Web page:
South African capital markets posted significant losses and saw unprecedented activity following the announcement by President Jacob Zuma, to replace minister of fiance, Nhlanhla Nene, with unknown David van Rooyen.
Investors, ranging from individual retirees to huge pension funds, have seen the value of their holdings plummet.
Businesses already under pressure now face increases coming from rising borrowing costs and a weaker Rand which devalued from R14.53 to R15.89 (9.36%) against the USD and from R15.94 to R17.45 (9.47%) against the EUR in the two subsequent days, the Johannesburg Stock Exchange (JSE) said.
Thursday 10 and Friday 11 December 201 saw exceptional trading volumes across most platforms of the JSE:
- Average daily value traded in the Equity Market on those two days, at R47.8 billion, was more than double the year to date average for 2015 (R19.9 billion)
- Average daily number of trades in the Equity Market on those two days of 589 721 (both of which were record trading days) was more than double the year to date average of 246,338 trades
- The FTSE/JSE Financial15 Index (FINI) dropped 13.36% from 15,600 to 13,515
- The FTSE/JSE Banks Index lost 18.54% dropping from 6,556 to 5,340
- The FTSE/JSE All Share Index (ALSI) dropped 1,456 points in those two days, closing at 48,068 on Friday, down 2.94%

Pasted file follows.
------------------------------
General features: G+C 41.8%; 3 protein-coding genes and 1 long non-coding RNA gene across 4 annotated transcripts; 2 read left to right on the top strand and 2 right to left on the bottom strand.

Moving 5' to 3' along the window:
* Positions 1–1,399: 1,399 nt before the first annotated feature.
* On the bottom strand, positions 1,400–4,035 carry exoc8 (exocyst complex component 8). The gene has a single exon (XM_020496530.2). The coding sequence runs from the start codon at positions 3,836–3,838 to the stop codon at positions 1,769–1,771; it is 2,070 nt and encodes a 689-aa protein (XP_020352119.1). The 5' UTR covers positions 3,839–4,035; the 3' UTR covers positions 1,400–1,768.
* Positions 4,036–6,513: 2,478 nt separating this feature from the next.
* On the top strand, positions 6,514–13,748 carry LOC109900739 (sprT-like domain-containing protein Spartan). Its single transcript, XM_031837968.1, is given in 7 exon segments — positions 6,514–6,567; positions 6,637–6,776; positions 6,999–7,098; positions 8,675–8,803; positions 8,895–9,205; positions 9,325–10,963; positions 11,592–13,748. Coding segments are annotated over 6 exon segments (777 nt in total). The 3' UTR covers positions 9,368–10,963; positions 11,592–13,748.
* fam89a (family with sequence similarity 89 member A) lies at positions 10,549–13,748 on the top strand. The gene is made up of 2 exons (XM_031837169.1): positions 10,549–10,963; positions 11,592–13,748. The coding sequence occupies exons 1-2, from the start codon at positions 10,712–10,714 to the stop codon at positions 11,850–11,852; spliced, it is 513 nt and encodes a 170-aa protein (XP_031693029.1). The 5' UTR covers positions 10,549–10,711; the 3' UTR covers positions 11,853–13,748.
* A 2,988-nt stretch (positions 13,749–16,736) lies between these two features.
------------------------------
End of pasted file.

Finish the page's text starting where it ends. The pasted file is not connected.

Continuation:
- The FTSE/JSE Top 40 Index shed 987 points over the same period, closing at 43 558 on Friday
- The entire market cap fell R169.6 billion from R11.35 trillion to R11.18 trillion (1.49%)
- Activity in Equity Derivatives also peaked – value traded on 10 December (R51.1 billion) was double that of the daily average of the year and on 11 December (R129.7 billion) was 5 times the daily average of 2015
- In the bond market, the benchmark R186 started the week at a yield of 8.66% and closed on 10.40%. By contrast, on 29 January 2015 the yield was 7.055%.
JSE CEO Nicky Newton-King said that while the JSE systems were able to handle the unprecedented activity, South Africans should be mindful of the longer term impact on the financial stability of the economy.
“Market losses put strain on credit extension and interest rates, and raise borrowing costs for companies and individuals. As cost of capital becomes more expensive, this in turn constrains the growth stimulus which we desperately need.
“The outlook for much needed job creation opportunities diminishes. And higher lending rates make everyday life more expensive for ordinary South Africans. Continued currency depreciation will have a profound impact on fuel prices and on inflation overall, which will hurt companies, small businesses, and individuals,” Newton-King said.
“We should remember that behind the daily statistics are the life savings of ordinary South Africans which are likely to be negatively impacted. This will put pressure on the ability of people to fund their health and housing requirements, their household budgets, their children’s education and their entrepreneurial aspirations.”
On Sunday evening, the presidency said it had decided to replace David van Rooyen with former finance lead, Pravin Gordhan, a move that sparked an immediate recovery in the rand.
At 10h15 on Monday, the local unit traded at R15.12 against the dollar.
“I have received many representations to reconsider my decision. As a democratic government, we emphasise the importance of listening to the people and to respond to their views,” the Presidency said in a statement.